s amusing to watch the coots skating along the ice and tumbling into the water in search of food – rather like the penguins in the The Blue Planet.
Covering 116 acres The Mere is the largest of the seven lakes formed about 10,000 years ago, when the Ice Age was ending and water collected in the deeper hollows left when the glaciers melted. Like the other lakes, its rich in bird life at all times of the year. A large notice board provides information on the names and description of the birds, which inhabit the lake, including mallards and tufted ducks, great crested grebes and coots, moorhens and dabchicks, black headed gulls, swans, Canada geese, willow warblers, chiff-chaffs, green woodpeckers and jays.
We recalled an earlier visit in the summer months when we saw brilliantly coloured kingfishers swoop over the area just beyond the car park, where a sign warns that the water is 30ft deep, in search of water insects, tadpoles and small fish. We’d looked at the herons through binoculars set up in a bird watching area in the Visitor Centre. Growing to a length of more than 3ft, these beautiful birds nest on an island in the lake quite close to the shore. It was fascinating to see the adult birds feeding their young in the nests with frogs, fish and insects.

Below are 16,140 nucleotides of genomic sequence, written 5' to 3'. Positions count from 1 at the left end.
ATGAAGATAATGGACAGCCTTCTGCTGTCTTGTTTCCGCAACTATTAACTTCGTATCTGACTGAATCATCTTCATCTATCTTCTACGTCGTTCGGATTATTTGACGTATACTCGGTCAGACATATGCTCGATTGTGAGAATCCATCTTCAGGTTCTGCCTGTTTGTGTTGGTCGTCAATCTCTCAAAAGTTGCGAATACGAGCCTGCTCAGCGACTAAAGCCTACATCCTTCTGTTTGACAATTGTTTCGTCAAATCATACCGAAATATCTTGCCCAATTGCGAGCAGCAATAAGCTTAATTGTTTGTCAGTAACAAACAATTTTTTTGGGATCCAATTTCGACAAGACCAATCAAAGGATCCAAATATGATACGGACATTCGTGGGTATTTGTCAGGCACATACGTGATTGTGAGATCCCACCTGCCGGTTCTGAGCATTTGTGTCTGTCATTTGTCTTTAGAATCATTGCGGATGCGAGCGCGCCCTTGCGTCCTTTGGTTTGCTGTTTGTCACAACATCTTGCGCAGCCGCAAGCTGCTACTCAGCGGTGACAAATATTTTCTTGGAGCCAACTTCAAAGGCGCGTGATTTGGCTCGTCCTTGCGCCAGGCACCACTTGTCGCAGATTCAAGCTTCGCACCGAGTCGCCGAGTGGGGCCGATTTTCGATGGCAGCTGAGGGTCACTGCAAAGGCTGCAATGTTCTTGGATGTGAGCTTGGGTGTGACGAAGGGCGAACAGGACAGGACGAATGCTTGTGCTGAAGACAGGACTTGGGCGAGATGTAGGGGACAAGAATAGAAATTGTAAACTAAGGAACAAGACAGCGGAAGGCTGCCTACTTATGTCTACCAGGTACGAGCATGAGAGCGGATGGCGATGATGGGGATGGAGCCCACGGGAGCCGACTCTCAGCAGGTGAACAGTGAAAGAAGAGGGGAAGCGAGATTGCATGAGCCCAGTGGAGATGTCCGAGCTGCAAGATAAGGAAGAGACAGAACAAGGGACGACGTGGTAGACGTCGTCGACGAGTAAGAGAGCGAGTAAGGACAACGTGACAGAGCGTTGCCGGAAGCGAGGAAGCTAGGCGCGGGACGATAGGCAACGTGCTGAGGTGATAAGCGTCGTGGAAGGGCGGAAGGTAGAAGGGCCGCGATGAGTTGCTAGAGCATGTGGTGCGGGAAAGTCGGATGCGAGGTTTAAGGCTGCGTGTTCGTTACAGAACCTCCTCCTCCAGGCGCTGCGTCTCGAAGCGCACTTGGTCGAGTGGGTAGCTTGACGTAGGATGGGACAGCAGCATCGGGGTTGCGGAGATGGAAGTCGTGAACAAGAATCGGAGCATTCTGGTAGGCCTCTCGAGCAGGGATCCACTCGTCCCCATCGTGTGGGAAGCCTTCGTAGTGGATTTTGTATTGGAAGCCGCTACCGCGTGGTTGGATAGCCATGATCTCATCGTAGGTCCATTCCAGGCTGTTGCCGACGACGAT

I have to admit I’m no bird watcher but I was enthralled and impressed by the winter visitors to the Mere. Talking to a chap who looked like a ‘twitcher’, he told me he’d seen shovellers, wigeon, goldeneye, teal and cormorants already that morning and pointed some of them out to us. He said the Mere was a very important area for this country’s bird life and in previous years he had seen slavonian grebes, pomarine skuas and long-tailed ducks, all of which, it would seem are quite rare visitors to these shores.
He asked us if we had ever seen the Mere ‘breaking’ and went on to explain that during calm settled weather the water